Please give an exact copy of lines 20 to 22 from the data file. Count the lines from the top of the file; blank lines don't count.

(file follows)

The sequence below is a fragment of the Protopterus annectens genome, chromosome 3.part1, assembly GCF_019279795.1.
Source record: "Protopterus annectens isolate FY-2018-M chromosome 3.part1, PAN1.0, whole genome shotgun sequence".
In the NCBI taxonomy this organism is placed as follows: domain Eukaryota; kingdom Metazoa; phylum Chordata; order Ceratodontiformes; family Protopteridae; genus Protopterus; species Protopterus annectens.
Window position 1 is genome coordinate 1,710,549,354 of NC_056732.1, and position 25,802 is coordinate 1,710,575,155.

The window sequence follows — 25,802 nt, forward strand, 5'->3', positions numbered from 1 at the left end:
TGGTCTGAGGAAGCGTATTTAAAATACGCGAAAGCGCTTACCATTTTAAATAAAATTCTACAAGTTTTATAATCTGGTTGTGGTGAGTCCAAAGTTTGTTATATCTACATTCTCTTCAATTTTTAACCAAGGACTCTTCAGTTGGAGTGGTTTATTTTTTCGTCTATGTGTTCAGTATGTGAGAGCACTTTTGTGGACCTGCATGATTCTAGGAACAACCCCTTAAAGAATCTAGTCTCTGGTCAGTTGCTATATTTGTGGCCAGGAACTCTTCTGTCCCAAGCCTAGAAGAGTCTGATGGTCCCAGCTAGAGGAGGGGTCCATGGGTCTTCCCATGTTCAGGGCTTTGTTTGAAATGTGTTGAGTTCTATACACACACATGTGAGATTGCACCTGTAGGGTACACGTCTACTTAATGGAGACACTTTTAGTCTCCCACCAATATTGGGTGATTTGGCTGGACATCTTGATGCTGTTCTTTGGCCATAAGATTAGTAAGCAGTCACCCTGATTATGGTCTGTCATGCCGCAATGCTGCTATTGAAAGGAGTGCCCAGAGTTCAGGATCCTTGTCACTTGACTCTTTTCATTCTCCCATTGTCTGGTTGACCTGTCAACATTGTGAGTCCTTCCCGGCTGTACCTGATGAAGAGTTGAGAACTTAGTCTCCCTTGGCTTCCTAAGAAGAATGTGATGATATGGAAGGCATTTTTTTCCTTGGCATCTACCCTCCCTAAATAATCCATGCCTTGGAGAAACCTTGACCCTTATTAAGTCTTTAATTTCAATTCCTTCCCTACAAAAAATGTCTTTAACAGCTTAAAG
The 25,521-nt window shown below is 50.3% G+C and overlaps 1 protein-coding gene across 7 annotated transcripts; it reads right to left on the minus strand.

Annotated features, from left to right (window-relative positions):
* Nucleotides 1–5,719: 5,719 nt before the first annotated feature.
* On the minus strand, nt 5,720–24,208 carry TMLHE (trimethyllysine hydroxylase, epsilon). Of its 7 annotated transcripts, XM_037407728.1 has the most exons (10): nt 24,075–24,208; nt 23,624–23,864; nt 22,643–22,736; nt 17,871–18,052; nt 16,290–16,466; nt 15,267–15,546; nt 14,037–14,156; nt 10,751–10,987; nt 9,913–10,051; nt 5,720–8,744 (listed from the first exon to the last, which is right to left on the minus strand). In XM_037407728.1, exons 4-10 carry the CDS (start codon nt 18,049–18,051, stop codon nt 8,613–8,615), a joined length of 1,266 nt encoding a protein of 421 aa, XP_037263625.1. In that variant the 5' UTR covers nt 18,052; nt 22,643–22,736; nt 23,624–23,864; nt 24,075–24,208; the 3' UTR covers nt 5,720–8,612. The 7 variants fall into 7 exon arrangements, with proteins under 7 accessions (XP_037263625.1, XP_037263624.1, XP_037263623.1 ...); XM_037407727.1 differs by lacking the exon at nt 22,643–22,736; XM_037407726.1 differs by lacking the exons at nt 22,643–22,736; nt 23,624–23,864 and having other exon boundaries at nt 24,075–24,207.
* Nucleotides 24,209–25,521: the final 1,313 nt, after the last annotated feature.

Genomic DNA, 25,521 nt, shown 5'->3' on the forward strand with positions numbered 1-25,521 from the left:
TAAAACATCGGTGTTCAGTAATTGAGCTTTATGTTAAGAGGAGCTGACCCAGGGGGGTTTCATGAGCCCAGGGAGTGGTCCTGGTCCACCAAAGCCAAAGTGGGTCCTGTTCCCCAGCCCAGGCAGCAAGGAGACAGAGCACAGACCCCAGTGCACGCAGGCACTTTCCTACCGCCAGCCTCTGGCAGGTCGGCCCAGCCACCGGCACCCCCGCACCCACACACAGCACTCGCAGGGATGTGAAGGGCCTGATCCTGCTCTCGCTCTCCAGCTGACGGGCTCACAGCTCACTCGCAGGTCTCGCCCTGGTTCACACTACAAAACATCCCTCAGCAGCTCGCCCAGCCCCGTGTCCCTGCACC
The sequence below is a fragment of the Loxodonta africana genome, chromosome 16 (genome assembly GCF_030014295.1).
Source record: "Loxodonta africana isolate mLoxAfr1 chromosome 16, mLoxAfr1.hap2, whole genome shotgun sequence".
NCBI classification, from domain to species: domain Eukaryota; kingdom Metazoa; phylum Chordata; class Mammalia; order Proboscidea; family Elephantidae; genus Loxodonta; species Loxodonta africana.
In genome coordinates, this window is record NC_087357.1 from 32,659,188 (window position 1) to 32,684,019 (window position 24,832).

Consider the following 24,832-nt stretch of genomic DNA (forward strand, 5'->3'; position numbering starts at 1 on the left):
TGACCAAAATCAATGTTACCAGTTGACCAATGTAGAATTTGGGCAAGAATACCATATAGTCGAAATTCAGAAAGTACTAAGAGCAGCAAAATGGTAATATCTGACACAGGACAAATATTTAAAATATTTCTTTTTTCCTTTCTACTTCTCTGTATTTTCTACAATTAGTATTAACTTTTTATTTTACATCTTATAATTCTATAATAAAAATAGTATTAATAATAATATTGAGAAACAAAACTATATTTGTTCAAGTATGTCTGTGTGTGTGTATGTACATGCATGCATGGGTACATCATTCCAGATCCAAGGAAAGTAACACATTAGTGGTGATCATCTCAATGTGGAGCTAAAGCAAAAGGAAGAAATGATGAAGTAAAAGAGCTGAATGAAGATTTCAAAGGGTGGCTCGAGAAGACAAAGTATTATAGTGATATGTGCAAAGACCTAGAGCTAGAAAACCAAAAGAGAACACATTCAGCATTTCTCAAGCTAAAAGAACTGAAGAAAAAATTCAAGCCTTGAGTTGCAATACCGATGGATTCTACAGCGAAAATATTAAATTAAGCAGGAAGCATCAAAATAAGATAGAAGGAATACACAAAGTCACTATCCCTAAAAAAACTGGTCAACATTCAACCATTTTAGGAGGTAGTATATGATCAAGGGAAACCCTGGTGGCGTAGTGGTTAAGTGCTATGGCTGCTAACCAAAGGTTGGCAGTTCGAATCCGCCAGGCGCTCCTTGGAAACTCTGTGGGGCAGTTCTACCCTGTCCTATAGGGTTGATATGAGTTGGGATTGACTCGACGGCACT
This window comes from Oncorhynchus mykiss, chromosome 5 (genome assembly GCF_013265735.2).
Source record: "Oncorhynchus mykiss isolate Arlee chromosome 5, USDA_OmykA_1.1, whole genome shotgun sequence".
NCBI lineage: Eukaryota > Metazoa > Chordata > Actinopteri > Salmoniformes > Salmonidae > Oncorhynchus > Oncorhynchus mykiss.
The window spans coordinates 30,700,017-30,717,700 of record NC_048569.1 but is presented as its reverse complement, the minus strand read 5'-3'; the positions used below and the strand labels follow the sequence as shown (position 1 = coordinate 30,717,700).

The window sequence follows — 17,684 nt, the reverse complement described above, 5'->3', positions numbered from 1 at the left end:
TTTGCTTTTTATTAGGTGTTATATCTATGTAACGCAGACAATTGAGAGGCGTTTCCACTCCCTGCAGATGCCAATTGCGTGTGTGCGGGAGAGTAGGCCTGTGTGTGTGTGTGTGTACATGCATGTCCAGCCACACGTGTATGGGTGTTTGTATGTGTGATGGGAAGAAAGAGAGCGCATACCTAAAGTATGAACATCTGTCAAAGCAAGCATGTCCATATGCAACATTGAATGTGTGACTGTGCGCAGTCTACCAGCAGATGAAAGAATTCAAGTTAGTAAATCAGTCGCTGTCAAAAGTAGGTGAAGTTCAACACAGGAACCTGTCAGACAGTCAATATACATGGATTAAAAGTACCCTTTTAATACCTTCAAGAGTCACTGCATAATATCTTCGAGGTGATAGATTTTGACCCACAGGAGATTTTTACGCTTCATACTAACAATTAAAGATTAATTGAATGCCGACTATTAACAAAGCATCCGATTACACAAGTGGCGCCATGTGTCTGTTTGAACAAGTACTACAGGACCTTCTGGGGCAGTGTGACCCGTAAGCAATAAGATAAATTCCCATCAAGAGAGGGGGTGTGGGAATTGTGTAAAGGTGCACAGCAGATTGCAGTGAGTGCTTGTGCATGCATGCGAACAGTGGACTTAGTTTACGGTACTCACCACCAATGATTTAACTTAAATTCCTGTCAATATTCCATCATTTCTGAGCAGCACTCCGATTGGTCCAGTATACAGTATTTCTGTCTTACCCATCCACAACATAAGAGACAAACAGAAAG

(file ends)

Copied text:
This window comes from Oncorhynchus mykiss, chromosome 5 (genome assembly GCF_013265735.2).
Source record: "Oncorhynchus mykiss isolate Arlee chromosome 5, USDA_OmykA_1.1, whole genome shotgun sequence".
NCBI lineage: Eukaryota > Metazoa > Chordata > Actinopteri > Salmoniformes > Salmonidae > Oncorhynchus > Oncorhynchus mykiss.